Time Warner's Jeff Bewkes Calls Netflix Offer 'Measly'
NEW YORK -- Time Warner chairman and CEO Jeff Bewkes predicted Monday that entertainment companies will in the future limit program deals with such low-priced online aggregators as Netflix to content that has pretty much run its course in previous release cycles, such as in syndication and on DVD, rather than current content.
Doing so will allow content firms to fully monetize the value of their productions that can often still make millions in other release windows when they already are available online, he suggested.
"Some of the things you see in place now will not remain," he said in a lunch time keynote interview at the 38th annual UBS Global Media and Communications Conference with Aryeh Bourkoff, joint global head of Technology, Media and Telecoms (TMT) banking at UBS.
Asked about a recent report that Netflix is looking to pay as much as $70,000-$100,000 per in-season episode of TV shows for streaming purposes, Bewkes said: "If you took your example [of price], which is a measly little offer...that is not attractive or incremental" given that content companies can get millions and millions in the various syndication cycles and on DVD. "Large aggregation at a low price is not particularly useful" to content creators and consumers alike, Bewkes argued.
To make Netflix bids competitive, the company would have to not only make offers for the streaming rights portion, but the broader set of content rights, Bewkes suggested.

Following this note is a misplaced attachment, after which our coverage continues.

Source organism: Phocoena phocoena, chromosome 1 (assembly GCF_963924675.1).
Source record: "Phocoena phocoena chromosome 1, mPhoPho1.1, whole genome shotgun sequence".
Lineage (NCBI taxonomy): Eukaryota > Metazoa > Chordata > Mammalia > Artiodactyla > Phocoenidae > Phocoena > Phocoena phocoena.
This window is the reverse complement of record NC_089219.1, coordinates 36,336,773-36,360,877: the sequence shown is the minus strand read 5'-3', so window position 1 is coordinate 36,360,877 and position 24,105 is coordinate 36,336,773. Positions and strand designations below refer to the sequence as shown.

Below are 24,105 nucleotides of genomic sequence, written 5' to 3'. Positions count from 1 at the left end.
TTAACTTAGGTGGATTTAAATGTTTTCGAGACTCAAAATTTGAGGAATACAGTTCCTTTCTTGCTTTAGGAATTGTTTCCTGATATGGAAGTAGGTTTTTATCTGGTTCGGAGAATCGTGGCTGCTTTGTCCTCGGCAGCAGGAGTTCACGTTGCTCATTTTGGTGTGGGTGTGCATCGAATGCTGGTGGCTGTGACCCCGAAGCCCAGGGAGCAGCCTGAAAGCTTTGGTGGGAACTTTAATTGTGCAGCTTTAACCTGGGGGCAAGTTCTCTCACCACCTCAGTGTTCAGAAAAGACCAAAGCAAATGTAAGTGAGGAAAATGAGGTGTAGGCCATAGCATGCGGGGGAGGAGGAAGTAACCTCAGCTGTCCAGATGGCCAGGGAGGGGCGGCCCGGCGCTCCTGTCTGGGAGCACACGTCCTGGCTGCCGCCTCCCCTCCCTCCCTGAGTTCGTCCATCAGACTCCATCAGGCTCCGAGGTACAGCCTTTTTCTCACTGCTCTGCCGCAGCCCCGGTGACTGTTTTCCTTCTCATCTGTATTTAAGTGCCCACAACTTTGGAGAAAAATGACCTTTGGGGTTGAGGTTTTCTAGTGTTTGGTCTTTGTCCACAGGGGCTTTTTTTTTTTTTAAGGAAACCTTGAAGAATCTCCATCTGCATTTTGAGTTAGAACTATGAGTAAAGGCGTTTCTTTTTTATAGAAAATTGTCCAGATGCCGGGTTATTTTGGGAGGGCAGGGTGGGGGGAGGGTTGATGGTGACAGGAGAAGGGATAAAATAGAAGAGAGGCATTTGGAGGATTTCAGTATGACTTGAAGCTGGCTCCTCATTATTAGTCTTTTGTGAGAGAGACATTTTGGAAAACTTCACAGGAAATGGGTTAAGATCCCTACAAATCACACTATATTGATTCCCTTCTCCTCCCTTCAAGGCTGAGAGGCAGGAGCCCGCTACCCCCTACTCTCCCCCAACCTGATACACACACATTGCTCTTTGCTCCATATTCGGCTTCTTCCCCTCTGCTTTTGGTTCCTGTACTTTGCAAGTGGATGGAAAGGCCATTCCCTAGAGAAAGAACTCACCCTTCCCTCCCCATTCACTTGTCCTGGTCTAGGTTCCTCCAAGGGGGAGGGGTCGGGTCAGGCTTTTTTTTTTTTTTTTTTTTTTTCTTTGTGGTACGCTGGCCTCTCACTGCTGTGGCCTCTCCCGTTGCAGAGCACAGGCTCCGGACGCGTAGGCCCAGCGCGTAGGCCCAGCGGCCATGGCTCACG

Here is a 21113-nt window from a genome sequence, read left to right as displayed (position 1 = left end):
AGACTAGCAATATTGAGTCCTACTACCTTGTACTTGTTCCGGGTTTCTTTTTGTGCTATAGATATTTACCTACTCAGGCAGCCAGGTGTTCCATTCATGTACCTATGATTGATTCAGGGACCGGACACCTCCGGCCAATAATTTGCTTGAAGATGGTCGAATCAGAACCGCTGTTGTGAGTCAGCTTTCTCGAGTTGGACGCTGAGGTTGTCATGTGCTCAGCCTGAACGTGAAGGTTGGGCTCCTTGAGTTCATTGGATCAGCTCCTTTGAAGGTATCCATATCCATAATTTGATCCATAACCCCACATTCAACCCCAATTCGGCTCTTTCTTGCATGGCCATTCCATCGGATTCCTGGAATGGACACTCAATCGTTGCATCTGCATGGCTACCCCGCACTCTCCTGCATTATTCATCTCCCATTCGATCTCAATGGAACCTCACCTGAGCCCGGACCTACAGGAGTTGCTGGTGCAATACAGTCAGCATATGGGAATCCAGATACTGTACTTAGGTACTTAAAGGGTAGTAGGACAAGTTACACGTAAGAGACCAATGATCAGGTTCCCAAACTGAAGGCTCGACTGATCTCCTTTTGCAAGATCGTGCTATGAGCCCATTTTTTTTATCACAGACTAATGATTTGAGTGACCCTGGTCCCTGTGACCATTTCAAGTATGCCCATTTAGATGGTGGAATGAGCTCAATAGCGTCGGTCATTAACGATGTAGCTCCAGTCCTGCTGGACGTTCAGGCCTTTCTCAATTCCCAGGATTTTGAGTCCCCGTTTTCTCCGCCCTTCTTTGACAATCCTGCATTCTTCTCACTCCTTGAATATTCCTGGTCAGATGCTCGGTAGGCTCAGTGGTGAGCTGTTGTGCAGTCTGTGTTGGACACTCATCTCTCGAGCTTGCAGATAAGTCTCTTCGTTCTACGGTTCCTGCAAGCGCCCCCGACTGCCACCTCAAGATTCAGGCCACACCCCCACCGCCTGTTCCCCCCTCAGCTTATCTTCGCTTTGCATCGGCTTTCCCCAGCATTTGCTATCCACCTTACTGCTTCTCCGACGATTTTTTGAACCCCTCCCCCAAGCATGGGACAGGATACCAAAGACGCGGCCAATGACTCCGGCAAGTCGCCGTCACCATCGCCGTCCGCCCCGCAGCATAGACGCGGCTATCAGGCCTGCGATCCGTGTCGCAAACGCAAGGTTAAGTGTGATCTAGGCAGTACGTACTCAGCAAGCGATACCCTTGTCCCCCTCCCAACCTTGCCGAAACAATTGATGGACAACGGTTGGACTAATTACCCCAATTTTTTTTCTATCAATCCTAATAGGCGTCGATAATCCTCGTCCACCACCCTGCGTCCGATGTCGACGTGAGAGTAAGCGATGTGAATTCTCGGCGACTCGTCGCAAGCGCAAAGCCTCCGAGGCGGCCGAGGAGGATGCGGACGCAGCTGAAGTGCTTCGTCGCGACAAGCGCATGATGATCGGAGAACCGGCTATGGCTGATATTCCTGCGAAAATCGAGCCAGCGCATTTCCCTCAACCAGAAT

"I don't think it makes sense" for content firms to pay big money to produce high-quality TV series and for networks to pay high price tags for them only to have them show up on a low-priced Web service, which pays only a fraction, he offered.
Netflix and other online services that cost $8-$10 per subscriber a month are naturally a better place for content that doesn't have further monetizable use in other places, he said. "It should be things that don't have further monetization or higher monetization" in other release windows, he said.
TW's Warner Bros. this summer licensed a package of TV shows, such as Pushing Daisies and Veronica Mars, to Netflix that it felt don't have more upside in other windows.
Bewkes has been more outspoken than others in the entertainment industry about how Netflix is both a potential partner and a potential threat to business models.
Don't worry about HBO, Bewkes also told investors when asked about the premium TV service.
HBO's paying subscriber figures have been pretty much unchanged in the recession, and revenue is higher due to its pricing power. Solely promotional sub figures are set to decline this year, he said, referring to a recent prediction that HBO will lose about 1.5 million subs this year, mostly promotional ones.
Bewkes also suggested HBO could in the future be offered to consumers outside traditional cable and satellite TV packages -- via traditional or new distributors. He signalled that could make sense if subscriber growth one day is "overly hindered" by consumers' need to pay for a pricey pay TV service for $60-$100, for example, with HBO on top. He didn't provide further details on how such an offer could work and when he may start considering it, but his suggestion comes amid recent subscriber losses for TV distributors and related concerns about cord cutting.
Bewkes has previously signalled he may look at new approaches. HBO has been rolling out HBO Go, a broadband offer for people who already subscribe to the premium TV service via their cable, satellite or telecom provider. The TW CEO has hinted that the broadband service could one day be marketed directly to consumers.
Asked about TW's recent stock underperformance, Bewkes quipped: "Thanks for pointing that out."
Calling the stock performance "a little frustrating" given the company's "stable operating performance" and investor-friendly moves, Bewkes argued that business model fear in the digital age "is causing a lot of, in my view, under-valuation."
He then reiterated his previously stated belief that digital is "more an opportunity than a threat."
Bewkes predicted that beyond Google TV, Microsoft, Facebook and other technology players will also look to bring content to consumers together with programmers in new interfaces.